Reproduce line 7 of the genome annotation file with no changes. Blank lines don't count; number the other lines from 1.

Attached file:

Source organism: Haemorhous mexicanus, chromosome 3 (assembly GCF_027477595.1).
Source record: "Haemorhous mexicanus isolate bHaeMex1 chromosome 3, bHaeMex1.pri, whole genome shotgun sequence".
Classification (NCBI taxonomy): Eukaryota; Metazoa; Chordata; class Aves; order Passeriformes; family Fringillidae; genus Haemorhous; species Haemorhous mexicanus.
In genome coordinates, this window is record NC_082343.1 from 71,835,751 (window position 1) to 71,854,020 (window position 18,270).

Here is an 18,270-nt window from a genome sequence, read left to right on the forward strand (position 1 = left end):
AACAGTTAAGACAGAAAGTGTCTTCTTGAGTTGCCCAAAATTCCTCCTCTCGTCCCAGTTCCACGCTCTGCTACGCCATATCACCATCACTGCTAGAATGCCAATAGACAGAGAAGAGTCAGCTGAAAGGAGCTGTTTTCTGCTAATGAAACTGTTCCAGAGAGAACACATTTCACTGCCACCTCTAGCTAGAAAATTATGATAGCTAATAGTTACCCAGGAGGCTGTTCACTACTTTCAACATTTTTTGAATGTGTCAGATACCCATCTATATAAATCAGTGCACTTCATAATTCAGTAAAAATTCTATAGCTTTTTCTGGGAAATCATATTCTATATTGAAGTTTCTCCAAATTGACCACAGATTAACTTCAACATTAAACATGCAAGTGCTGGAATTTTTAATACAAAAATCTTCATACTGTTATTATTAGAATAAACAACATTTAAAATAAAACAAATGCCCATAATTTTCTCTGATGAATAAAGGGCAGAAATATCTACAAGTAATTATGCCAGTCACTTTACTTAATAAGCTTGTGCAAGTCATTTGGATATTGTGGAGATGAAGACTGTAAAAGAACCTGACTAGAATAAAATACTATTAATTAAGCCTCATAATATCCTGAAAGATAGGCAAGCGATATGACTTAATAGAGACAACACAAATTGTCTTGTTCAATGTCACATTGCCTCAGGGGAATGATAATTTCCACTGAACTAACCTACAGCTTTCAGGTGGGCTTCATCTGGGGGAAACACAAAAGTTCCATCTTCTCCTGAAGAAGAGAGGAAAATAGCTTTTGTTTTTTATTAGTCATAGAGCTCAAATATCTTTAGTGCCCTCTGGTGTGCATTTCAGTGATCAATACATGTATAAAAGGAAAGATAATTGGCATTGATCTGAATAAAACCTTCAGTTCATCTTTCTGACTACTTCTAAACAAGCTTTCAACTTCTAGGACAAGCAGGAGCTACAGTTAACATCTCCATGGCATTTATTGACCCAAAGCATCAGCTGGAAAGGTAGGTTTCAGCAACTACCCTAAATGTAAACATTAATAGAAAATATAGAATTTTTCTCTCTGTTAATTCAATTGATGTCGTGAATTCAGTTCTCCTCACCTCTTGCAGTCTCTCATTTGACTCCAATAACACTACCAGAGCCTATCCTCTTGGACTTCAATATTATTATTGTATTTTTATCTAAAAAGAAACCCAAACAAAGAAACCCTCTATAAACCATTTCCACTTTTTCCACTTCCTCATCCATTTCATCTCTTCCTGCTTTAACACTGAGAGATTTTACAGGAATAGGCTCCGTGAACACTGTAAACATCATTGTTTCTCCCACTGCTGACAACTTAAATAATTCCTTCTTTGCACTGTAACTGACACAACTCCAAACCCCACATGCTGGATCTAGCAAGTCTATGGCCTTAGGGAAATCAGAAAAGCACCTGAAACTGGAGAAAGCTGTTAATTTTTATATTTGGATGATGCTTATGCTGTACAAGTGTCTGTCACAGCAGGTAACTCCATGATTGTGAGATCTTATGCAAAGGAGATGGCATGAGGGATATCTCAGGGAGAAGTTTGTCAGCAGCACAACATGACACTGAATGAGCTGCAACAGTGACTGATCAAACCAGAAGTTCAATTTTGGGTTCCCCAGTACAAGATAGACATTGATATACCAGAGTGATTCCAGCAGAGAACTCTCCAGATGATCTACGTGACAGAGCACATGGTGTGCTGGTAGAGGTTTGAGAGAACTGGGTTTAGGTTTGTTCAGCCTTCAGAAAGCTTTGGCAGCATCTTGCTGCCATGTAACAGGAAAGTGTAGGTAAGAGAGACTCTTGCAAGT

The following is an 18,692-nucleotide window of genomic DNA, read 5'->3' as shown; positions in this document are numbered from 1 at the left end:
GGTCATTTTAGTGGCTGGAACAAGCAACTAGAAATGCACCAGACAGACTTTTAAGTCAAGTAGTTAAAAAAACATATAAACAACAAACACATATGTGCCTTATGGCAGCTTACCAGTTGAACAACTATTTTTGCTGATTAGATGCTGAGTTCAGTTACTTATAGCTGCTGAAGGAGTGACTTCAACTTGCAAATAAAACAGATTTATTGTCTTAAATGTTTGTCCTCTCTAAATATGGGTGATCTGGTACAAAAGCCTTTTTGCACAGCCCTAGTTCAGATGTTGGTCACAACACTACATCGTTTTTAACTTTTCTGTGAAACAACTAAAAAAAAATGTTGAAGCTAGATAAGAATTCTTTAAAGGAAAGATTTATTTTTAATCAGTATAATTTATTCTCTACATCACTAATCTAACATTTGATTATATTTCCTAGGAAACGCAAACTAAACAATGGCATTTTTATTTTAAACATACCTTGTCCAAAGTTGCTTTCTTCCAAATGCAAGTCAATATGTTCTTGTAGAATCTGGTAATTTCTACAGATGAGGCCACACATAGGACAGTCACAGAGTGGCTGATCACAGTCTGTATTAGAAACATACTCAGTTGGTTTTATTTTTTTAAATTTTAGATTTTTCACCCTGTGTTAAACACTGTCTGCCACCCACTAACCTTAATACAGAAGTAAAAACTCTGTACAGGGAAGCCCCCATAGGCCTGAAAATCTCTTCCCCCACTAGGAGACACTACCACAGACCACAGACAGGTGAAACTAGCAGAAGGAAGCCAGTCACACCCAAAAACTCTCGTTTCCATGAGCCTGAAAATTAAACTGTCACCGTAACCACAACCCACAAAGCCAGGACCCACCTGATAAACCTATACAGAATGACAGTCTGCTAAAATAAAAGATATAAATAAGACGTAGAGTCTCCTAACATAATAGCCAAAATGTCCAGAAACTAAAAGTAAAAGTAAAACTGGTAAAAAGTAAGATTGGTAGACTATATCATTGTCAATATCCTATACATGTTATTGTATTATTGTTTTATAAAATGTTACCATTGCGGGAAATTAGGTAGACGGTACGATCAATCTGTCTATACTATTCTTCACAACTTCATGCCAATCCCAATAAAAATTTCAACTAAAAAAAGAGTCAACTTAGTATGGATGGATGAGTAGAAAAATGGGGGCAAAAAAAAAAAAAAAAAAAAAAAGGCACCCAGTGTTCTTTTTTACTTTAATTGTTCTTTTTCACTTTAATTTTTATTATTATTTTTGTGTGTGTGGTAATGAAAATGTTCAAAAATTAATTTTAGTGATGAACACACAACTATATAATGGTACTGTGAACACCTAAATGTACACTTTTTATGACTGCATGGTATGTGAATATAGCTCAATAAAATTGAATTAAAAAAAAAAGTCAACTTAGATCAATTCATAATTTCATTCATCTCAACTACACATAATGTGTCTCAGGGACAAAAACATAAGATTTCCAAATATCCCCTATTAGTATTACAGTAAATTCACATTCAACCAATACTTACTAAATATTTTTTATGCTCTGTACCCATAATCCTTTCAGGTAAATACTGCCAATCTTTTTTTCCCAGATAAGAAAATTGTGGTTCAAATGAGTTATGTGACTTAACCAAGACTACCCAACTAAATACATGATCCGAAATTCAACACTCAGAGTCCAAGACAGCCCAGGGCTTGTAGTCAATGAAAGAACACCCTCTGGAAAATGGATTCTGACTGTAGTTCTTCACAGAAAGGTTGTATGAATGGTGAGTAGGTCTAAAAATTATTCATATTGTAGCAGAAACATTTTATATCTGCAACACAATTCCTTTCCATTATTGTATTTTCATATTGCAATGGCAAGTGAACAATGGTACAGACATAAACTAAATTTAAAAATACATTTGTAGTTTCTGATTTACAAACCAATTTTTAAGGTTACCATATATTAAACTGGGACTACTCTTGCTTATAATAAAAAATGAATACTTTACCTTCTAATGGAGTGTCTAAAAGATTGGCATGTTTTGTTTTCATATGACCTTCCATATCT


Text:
The following is an 18,692-nucleotide window of genomic DNA, read 5'->3' as shown; positions in this document are numbered from 1 at the left end: